Latvian Cyclist Paint "Guerrilla" Bike Lanes In Riga, the City Covers Them

Latvian city workers are eliminated "rogue" bike paths painted by cyclists 1 photo
Photo: Pilsēta cilvēkiem/
Cycling can be an alternative to motorized vehicles in many cities across the world, but officials in charge of Latvia’s capital are not convinced.
According to multiple reports, two-wheeled activists from Latvia repeatedly tried to convince authorities that people need bike lanes to travel through Riga in a safer manner, but their attempts were not successful.

After an unspecified number of stressful refusals, it appears that some of those cyclists, or others like them, decided to take matters into their hands, and show the municipal officials how it is done.
Instead of waiting around for others to draw bike lanes, some people just painted the lanes on their, complete with signs, on the roads where they were most needed.

It is unclear why Latvian politicians have such strong opinions against this type of transportation in Riga, but these activists proved a point that should be taken into consideration by the authorities.

As City Lab reports, it would not have taken tremendous costs for Riga to get bike lanes, and activists proved that they could fit a roughly drawn track. Evidently, improvements can be made to those lanes, but they will have to become official first.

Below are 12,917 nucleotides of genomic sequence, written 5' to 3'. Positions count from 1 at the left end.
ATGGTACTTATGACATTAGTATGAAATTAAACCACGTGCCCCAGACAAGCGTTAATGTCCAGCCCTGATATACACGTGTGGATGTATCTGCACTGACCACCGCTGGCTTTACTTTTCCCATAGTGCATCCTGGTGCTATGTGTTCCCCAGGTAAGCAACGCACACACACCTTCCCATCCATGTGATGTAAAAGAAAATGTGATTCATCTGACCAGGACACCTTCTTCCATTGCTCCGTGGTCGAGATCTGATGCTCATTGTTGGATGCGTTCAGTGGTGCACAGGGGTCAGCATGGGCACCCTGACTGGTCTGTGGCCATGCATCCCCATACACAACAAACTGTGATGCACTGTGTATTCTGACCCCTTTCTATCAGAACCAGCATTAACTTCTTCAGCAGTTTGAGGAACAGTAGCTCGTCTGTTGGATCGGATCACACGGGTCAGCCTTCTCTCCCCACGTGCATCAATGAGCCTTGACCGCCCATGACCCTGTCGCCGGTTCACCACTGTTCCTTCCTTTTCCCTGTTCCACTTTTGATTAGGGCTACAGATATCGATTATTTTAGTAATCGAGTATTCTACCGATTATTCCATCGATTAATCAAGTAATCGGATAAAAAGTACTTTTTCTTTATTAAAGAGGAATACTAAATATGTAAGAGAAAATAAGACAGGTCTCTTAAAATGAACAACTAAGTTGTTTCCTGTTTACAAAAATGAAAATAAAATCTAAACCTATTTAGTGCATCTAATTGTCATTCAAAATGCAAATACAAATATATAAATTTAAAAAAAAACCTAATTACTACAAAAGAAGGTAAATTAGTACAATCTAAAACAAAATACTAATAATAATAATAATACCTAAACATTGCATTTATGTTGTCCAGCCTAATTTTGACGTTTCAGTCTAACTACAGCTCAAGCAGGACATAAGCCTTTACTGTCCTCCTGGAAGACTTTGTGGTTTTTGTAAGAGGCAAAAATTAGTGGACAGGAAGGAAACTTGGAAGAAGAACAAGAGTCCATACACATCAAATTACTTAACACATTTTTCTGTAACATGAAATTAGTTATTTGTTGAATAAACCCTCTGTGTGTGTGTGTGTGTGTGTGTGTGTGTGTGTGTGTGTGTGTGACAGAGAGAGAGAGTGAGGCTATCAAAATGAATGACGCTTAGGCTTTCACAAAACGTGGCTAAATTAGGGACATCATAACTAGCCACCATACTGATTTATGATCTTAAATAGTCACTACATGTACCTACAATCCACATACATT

The unapproved lanes will be removed by workers contracted by the city of Riga, and the news about the entire situation began to circle the world after that part was read.

Evidently, most cities cannot turn an illegally-placed bike path within the law, but some cases have shown that legislation can change after moves like these.

An example comes from Wichita, Kansas, where the city has turned one of these “guerrilla” bike lanes into something permanent after safety advocates operated in a similar manner.

We want to point out that it is illegal in most countries to draw on the asphalt, and it is considered vandalism if it is not an obstruction of a public street, but punishable by fines in most countries.

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About the author: Sebastian Toma
Sebastian Toma profile photo

Sebastian's love for cars began at a young age. Little did he know that a career would emerge from this passion (and that it would not, sadly, involve being a professional racecar driver). In over fourteen years, he got behind the wheel of several hundred vehicles and in the offices of the most important car publications in his homeland.
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